Failing that, the return journey could be made by sailing downwind to Jupiter for a slingshot back towards Earth – all without the need for chemical fueled rocket propulsion. A 21st or 22nd century equivalent of the Atlantic trade routes is a real possibility. Solar propelled ships bringing precious ore or refined goods back from the New Colonies. Tempting targets for space pirates.

  3. Barbara Ann,
    I thought these things were just downwind or down sun sails myself, like hoisting a poncho with a couple of poles on a canoe to cross a lake. In the vacuum of space there would be nothing for a keel or centerboard to create the needed resistance for a solar sail to beat to windward. However, according to the Planetary Society and Bill Nye, LightSail 2 can gain some momentum tacking towards the Sun by angling the sail. Angular momentum is probably not the right descriptor, but it’s like ricocheting a ball off a wall. And as you said, these sail powered ships could also use celestial bodies for a gravitational slingshot effect. We’d be using gravitational tide tables to pilot across the heavens. The concept does feed the imagination.

  4. Johnb says:

    Shouldn’t a sail function as a sail in either water with a keel or the vacuum of Space without one ? A space anchor might be more difficult to envisage.
    On a cost basis entire fleets could be justified to move non time sensitive material around the Solar System.
    A potential means for Satellites, Landers and Rovers constructed beyond Earth’s gravitational field to be delivered to a target gravitational field to perform work.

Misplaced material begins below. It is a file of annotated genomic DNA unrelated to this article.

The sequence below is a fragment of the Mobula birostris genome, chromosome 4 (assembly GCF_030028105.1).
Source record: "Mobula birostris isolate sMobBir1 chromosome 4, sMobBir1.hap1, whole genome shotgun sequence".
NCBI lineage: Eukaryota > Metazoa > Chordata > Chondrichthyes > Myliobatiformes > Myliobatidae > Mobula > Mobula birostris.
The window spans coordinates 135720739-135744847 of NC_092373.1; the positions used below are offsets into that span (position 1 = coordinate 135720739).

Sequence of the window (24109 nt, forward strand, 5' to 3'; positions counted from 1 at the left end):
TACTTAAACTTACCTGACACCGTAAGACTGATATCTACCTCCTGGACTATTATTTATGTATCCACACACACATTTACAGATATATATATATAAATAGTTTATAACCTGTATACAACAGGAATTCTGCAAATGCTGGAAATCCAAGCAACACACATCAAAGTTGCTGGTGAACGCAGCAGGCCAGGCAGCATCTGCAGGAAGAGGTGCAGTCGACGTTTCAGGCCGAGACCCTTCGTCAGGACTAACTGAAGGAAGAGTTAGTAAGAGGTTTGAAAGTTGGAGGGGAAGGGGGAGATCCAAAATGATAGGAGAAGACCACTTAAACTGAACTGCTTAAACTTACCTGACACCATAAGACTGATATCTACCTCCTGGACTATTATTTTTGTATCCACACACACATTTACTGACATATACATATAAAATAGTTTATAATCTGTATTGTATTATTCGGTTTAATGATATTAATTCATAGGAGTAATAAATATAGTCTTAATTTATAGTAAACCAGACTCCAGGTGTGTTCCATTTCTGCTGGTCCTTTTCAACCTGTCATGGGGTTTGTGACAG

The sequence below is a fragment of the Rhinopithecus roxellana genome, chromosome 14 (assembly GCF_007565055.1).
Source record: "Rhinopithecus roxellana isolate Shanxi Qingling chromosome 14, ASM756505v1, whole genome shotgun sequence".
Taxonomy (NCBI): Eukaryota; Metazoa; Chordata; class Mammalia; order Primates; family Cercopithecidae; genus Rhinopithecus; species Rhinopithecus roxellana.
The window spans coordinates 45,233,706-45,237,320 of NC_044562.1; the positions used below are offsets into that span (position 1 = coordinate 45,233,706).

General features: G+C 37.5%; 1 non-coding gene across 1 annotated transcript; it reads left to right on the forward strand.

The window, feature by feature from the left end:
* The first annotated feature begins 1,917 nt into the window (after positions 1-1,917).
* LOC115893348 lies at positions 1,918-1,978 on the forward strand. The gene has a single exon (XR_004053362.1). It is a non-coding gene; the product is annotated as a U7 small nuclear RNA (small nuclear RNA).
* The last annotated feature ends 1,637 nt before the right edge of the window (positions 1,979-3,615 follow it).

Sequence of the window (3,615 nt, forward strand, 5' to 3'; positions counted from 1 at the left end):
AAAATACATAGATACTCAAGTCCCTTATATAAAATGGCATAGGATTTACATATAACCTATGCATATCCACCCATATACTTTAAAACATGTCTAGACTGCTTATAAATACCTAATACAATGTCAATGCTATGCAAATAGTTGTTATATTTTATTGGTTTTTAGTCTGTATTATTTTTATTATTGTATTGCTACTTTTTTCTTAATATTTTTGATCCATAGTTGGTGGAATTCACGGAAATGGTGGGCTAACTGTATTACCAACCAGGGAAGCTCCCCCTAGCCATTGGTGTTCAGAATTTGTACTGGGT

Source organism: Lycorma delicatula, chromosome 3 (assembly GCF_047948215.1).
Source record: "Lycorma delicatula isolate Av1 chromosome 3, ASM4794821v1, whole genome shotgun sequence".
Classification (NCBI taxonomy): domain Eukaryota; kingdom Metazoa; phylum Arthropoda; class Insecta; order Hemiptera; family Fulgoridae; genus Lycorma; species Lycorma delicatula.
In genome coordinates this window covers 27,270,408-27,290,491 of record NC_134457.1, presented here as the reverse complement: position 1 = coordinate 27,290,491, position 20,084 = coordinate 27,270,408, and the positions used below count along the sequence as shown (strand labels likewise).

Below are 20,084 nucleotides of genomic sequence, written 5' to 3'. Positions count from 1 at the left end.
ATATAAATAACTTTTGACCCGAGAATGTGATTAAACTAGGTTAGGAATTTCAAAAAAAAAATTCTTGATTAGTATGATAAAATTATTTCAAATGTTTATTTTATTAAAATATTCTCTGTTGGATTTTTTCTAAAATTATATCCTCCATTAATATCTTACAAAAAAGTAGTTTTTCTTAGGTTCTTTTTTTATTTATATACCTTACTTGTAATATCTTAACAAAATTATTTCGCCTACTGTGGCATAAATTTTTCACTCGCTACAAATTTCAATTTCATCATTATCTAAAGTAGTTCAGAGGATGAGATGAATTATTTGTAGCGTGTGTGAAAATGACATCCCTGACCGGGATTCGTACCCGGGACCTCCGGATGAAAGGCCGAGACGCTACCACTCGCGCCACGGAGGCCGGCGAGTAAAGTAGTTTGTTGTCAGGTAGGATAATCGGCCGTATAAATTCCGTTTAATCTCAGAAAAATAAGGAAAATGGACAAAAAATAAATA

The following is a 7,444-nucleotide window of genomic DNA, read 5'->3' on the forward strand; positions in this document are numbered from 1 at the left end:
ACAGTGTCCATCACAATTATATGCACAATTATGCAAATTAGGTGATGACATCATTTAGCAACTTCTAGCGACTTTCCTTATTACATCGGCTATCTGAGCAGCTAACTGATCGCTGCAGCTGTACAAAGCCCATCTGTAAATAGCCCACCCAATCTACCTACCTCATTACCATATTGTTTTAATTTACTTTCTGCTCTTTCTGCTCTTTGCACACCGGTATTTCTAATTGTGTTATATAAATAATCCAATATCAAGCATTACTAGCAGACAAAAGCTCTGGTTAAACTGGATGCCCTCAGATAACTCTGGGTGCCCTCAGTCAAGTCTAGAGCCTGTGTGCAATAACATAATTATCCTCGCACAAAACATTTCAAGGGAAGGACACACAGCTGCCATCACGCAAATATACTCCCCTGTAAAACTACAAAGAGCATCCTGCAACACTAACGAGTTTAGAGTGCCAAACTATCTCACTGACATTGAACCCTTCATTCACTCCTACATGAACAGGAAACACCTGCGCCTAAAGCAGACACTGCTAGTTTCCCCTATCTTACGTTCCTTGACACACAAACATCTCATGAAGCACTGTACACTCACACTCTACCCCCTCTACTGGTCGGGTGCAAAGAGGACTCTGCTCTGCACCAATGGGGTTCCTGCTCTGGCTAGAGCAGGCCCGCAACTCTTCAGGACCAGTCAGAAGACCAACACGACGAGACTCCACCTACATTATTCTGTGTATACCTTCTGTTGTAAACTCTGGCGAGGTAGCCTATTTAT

5. Johnb,
    No, the physics governing light sailing, especially in the vacuum of space, is very different from the physics of sailing atmospheric wind currents on the water, ice or land. Light and light sails do not react to the venturi effect. Nor does a keel or daggerboard offer any kind of lateral resistance in the vacuum of space. It’s much like rocket flight dynamics in space is very different than aircraft flight dynamics in the atmosphere. You’re right about the space anchor, though.

  6. JerseyJeffersonian says:

    Thanks for this post, TTG. I remember reading this story from Arthur C. Clarke in my younger years:
    It fired my imagination, for sure. Finding various ways to exploit this technology certainly is a meritorious notion.

  7. Leith says:

    It has been almost 11 years since the first solar sail launch – Ikaros. And six years since JAXA lost contact probably due to it going into hibernation mode. Wonder where it is now? Perhaps still in solar orbit? JAXA had been planning another, Okeanos, a hybrid with both a solar sail and an ion engine. It would have gone way beyond the asteroid belt to the Trojan asteroids in Jupiter’s orbit. It was to have a 1600 sq meter sail, and it was to have a 100 kg lander to pick up rock samples to return to earth. An ambitious program, but unfortunately that proposal lost out to LiteBIRD, a completely different non solar sail mission. But maybe in the future?
    Regarding NEA Scout, I could not find any data on the payload weight. But it is only breadbox size and needs an 80 sq meter sail. That sail is only five percent of the area of Okeanos.